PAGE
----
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    (updated February 2022)

You know about diamonds and rubies, emeralds and sapphires. All gems that have long decorated the most famous pieces of jewelry. You love the lush tones of an amethyst, and know how to spot a fiery opal from miles away. But there’s more than just those familiar gems. 

Sometimes I look at my collection of gems and think ‘oh you are criminally underrated!’ – so today I’m going to introduce you to a few of my favorite gemstones you should know!



Don't you agree sunstone is so gliterrific?

Sunstones are stunning. That’s all I want to say, really. It often comes with inclusions that make it look like a glitter bomb just exploded! But even without these inclusions called Schiller effect, they refract light beautifully to give you a brilliant show every time you look at it. We’ve got a few Oregon sunstones waiting for a good home. 


    Here’s a fun word to describe the sunstone; aventurescence. It means an optical illusion which looks like metallic glitter. I prefer to just say glitterific!


Treat yourself with a Spinel Star Ring or build your own Custom Spinel Ring in Gold.

Having only recently been promoted to a birthstone (shout out to August babies!), spinel is available in so many gorgeous colors. From red, pink, blue, lavender, violet, dark green, brown, black, to colorless. The color depends on the mining location and what other minerals it interacted with during its creation. All I know is, I want them all! 


    Pink spinel is often mistaken for ruby. One of the most famous instances is the Timur Ruby, which is actually a red spinel weighing 361 carats. It’s currently owned by Queen Elizabeth II.

Apatite makes me dream of submerging in a tropical water.

Discovering apatite is like finding a secret creek. Pure and untainted, apatite’s vibrant blue color makes me dream of being in a pool of spring water, or catching a wave all to myself just after sunrise.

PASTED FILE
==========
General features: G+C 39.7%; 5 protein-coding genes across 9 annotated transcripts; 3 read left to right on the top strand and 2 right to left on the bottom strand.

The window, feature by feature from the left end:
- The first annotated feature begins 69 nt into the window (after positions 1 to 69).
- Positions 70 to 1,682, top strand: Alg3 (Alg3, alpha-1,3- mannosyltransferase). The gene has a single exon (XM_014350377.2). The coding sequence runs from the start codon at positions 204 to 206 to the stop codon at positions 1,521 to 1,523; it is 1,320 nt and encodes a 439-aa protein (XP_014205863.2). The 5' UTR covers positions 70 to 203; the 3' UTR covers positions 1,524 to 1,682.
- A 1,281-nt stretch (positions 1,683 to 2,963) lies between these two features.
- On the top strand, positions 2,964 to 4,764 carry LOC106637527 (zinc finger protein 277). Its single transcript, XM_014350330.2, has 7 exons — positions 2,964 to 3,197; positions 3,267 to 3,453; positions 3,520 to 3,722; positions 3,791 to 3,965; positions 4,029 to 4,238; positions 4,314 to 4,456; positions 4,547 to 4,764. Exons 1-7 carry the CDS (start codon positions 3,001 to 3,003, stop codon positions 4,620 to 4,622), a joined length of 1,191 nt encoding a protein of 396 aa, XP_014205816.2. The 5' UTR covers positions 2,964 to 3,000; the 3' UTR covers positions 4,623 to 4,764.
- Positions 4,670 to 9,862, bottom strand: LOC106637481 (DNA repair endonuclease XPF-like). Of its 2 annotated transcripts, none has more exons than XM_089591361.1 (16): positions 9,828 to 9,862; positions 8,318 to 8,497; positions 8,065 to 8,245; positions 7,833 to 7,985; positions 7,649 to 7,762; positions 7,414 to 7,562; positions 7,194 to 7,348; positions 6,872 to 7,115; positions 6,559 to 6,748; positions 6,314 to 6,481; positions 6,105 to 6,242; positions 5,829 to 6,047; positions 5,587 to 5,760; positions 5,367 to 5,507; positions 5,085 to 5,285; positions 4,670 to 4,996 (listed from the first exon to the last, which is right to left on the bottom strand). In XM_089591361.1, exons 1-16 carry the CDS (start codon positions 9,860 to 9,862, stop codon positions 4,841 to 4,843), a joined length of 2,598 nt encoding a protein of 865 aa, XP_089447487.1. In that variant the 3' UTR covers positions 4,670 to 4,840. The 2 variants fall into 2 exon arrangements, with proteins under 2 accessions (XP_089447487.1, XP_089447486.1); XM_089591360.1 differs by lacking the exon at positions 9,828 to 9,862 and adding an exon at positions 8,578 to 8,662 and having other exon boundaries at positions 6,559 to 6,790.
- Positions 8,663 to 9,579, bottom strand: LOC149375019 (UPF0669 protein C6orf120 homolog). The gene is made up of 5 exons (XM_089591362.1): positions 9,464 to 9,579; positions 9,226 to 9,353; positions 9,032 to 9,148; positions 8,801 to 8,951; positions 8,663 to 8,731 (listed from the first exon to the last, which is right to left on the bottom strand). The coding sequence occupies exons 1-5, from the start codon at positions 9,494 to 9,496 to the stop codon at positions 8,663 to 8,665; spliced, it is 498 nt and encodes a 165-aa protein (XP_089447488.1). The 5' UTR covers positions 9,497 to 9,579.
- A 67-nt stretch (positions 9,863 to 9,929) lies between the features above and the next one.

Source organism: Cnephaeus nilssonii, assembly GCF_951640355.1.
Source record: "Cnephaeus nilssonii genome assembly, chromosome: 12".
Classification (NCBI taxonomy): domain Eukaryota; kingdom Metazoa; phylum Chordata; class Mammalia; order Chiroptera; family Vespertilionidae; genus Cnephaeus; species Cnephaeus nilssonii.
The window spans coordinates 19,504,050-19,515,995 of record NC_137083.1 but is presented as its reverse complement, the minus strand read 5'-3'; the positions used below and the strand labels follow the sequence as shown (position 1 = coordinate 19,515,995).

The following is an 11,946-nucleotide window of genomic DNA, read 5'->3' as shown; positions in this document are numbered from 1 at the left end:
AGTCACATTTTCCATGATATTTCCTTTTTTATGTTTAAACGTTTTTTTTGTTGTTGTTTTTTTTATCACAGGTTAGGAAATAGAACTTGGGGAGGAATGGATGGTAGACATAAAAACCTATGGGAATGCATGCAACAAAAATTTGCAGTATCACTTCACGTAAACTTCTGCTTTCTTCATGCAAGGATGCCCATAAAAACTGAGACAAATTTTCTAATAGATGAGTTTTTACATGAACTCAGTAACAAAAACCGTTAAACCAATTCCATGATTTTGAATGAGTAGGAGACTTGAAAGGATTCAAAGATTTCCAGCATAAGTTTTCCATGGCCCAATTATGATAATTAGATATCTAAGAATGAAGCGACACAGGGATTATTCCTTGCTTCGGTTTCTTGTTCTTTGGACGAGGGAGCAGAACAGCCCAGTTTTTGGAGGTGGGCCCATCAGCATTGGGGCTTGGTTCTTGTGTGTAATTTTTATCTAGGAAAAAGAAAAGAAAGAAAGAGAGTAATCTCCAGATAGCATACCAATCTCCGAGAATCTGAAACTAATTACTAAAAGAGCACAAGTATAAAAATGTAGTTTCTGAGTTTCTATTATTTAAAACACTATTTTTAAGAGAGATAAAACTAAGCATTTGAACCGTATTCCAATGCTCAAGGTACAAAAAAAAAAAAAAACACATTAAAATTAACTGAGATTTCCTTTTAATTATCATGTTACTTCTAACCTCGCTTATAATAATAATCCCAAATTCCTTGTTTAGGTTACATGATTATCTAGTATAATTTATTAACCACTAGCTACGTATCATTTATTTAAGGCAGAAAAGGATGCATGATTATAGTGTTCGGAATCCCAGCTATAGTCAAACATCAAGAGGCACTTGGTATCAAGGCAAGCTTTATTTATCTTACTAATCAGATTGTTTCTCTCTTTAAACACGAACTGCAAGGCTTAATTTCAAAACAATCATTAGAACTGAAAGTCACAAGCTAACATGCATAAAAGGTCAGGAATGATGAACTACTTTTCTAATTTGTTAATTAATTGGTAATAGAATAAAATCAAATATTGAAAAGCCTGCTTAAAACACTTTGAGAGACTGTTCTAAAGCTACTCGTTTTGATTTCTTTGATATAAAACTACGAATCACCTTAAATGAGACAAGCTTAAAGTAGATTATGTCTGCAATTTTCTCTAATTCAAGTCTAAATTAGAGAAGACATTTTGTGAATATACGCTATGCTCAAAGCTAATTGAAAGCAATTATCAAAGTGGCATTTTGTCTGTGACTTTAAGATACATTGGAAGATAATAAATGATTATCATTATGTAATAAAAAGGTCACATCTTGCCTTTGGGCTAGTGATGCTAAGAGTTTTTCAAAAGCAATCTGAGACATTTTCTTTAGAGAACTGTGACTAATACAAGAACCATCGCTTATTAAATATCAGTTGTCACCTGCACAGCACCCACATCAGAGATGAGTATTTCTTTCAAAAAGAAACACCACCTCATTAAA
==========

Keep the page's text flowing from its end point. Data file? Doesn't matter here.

Apatite is the name of a group of minerals (called phosphate) found commonly on Earth. It’s so common it’s in your teeth and bones! What’s even more amazing, a piece of apatite can exist within other gemstones’ crystal structure. So a sapphire can contain an apatite within.

The blush pink morganite is one of the sweetest gemstone shades. I just can't love it enough!

The sweetest and softest pink, morganite is a blushing variety of beryl - the same family as emeralds and aquamarines. They sometimes come with patches of yellow, though most go through a heat treatment to make them more uniform and intense in its peach pink color. Pair a morganite with rose gold, and I’m sold. It looks a little like how a first love feels.  


    "The Rose of Maine" is one of the largest morganites ever found, weighing a whopping 23 kgs. It was found at the Bennett Quarry in Buckfield, Maine. It was soon cut up and polished into smaller pieces though. 

Owning a piece of zircon is literally owning a piece of history!

Zircon can be found on the crust of the earth. They come in a lot of colors, ranging from reddish brown, yellow, green, blue to gray and translucent. They’re dazzling in their clarity. I’ve always ended up designing them as individual pieces, because I like having zircon as a focus. But they also make stunning partners to other stones.


    Using Uranium–lead dating, zircon from Western Australia is so far dated as the oldest mineral on earth. It goes back 4.404 billion years, to what is often interpreted as the age of crystallization.

Don’t stop here: